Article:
School funding agreement brings equity – 
at a high price

by Beth Camplain | Sep 08, 2017
This agreement comes at a high price. But for the first time since 1997, Illinois will begin to move away from its archaic, inequitable school funding system.
After defying Governor Rauner to pass a bipartisan budget in July, lawmakers convened a special session in August to finish their work and pass a new evidence-based funding formula for school funding.

From SB1 to SB1947
To that end, both chambers passed Senate Bill 1 in early August. IFT strongly supported SB1, which would have benefited every district in the state and ensured that all students – regardless of zip code – received equitable funding and a high-quality education.
Rauner vetoed and rewrote significant portions of SB1, falsely claiming it was a “Chicago bailout” and pitting districts statewide against one another. The Senate overrode his veto, but soon after, House and Senate leaders met with the governor to work on a compromise.

Late last month, they announced it in the form of Senate Bill 1947.

Passing the agreement was no easy task. It was initially rejected in the House, only to be approved on a second attempt after a vote to override the governor’s veto of SB1 failed. The Senate concurred and passed SB1947 the following day. The governor signed the bill into law on August 31.

The good news
The evidence-based model of school funding, strongly supported by the IFT and originally contained in SB 1, remains largely intact in this measure. The model looks at many critical regional factors before establishing how much money each school district needs to educate their students well. Then it determines each district’s ability to provide those funds. The difference between the two is the amount the state must provide to close the funding gap. This equitable distribution of resources is what our union and other education advocates have long fought for.

The bad news
Despite its desirable components, some harmful changes in the agreement forced the IFT to oppose it.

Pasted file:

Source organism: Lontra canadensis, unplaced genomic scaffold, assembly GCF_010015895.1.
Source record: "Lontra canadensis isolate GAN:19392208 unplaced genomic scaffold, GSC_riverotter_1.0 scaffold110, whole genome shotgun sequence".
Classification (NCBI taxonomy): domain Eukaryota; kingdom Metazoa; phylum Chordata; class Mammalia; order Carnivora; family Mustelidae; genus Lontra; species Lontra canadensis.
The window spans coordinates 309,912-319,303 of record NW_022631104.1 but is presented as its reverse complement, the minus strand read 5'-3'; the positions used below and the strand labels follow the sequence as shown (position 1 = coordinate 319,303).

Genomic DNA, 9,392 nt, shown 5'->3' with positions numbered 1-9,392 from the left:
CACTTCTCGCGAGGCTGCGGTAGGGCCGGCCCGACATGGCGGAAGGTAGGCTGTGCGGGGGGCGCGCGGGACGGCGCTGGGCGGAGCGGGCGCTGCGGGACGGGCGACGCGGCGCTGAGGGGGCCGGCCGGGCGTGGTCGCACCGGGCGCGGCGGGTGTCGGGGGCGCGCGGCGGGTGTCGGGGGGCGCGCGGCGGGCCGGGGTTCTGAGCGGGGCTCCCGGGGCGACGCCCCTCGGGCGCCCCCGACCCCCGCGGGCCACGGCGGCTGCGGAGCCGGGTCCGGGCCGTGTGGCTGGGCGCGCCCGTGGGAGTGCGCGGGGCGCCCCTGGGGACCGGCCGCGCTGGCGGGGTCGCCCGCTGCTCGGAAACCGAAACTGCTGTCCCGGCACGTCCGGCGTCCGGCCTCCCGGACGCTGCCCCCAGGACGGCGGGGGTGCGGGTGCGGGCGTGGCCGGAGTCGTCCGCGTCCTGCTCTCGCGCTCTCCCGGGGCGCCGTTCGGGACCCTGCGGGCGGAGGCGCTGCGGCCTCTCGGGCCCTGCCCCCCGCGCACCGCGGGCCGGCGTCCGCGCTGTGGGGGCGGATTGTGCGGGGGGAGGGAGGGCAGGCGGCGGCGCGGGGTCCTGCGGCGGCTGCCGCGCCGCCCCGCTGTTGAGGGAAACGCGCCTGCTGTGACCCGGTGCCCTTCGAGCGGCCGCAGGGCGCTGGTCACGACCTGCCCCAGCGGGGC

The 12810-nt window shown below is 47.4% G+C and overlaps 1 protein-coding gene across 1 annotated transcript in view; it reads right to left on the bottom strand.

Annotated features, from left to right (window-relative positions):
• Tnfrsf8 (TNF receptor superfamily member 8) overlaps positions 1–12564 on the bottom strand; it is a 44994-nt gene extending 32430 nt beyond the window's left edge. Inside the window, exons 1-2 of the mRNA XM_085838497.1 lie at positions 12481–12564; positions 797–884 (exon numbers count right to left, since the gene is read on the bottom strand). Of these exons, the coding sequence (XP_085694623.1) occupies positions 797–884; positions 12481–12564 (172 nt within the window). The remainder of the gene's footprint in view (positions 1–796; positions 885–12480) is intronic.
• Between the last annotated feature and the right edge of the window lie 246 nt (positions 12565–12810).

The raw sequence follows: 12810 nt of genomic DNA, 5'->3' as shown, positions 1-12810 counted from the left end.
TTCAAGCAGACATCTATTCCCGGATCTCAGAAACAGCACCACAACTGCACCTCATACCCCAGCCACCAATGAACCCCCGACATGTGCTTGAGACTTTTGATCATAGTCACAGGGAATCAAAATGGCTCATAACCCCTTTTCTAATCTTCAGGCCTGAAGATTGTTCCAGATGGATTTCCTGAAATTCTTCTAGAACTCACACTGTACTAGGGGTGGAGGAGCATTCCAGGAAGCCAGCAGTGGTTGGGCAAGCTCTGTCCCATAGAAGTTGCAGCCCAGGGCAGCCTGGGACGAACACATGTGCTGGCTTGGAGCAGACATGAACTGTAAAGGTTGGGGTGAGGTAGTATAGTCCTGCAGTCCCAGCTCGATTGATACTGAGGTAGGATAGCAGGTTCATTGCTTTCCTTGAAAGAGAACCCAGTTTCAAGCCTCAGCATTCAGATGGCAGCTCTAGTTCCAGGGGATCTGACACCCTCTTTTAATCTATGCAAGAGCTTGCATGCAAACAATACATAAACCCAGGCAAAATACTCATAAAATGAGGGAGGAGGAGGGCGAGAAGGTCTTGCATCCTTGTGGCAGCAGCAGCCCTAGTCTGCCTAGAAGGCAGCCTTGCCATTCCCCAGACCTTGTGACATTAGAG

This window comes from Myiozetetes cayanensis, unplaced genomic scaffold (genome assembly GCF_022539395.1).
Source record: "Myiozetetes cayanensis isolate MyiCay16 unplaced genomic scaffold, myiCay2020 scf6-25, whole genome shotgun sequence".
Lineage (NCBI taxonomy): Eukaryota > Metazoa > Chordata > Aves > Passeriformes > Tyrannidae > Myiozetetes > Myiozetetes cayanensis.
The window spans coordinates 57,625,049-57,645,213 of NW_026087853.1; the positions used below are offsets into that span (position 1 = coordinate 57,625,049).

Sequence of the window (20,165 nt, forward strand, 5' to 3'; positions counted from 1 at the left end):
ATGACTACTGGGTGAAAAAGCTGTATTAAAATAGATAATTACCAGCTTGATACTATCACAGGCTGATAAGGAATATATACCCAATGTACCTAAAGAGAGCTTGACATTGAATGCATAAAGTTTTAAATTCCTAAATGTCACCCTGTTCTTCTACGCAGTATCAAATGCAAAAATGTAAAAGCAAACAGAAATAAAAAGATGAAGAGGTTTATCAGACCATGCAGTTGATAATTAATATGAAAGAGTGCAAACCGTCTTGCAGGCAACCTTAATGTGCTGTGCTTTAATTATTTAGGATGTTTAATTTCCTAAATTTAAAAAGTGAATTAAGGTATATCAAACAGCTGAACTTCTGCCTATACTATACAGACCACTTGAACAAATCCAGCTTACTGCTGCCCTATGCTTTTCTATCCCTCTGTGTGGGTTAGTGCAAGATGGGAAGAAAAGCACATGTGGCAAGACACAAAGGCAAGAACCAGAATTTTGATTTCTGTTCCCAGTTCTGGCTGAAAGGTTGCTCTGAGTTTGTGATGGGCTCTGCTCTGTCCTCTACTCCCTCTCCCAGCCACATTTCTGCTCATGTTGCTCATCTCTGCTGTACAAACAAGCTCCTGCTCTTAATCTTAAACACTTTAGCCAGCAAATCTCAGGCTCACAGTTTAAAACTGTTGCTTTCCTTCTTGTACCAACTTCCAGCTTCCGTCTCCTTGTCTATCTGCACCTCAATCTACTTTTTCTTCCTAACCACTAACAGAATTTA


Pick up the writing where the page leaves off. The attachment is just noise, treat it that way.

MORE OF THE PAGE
The most objectionable aspect of the bill is a voucher-style program which allows businesses and wealthy individuals to claim a tax credit for donations to private school scholarship funds. The program will cost $75 million per year over the next five years and rob public schools of students and resources.

In his statement after the legislation passed, IFT President Dan Montgomery said:
“Tonight, state legislators moved Illinois closer to doing what we have needed to do for decades – treat our poorest students and communities fairly. Unfortunately, it came at a very disappointing cost. Governor Rauner capitalized on the crisis he created when he vetoed the original bill and used it as leverage for private school tax credits that benefit the wealthy while working families continue to struggle.”
The bill also includes “mandate relief,” which permits school districts to hire outside parties to provide driver education services — without seeking a waiver from the Illinois State Board of Education (ISBE). (A public hearing and school board approval are required.) And SB1947 reduces the current physical education requirement, allowing districts to offer PE just three days per week instead of five. Some students may opt out of PE entirely if they participate in interscholastic or extracurricular sports.

Several organizations joined with the IFT to oppose the legislation, including the Illinois Education Association (IEA), School Management Alliance, League of Women Voters, and the American Civil Liberties Union.

In lieu of SB1947, the IFT strongly urged lawmakers to override the governor’s veto of SB1, or to pass a compromise bill that did not contain tax credits and mandate relief.

In the end
This agreement comes at a high price. But for the first time since 1997, Illinois will begin to move away from its archaic, inequitable school funding system and towards one that ensures every district in the state will receive appropriate support.
“I believe we’re now on a better path toward equity and adequacy, and we must move forward in our classrooms and communities,” concluded Montgomery. “But it’s clearer than ever that this governor does not prioritize public schools, and we must fight for one who does in 2018.”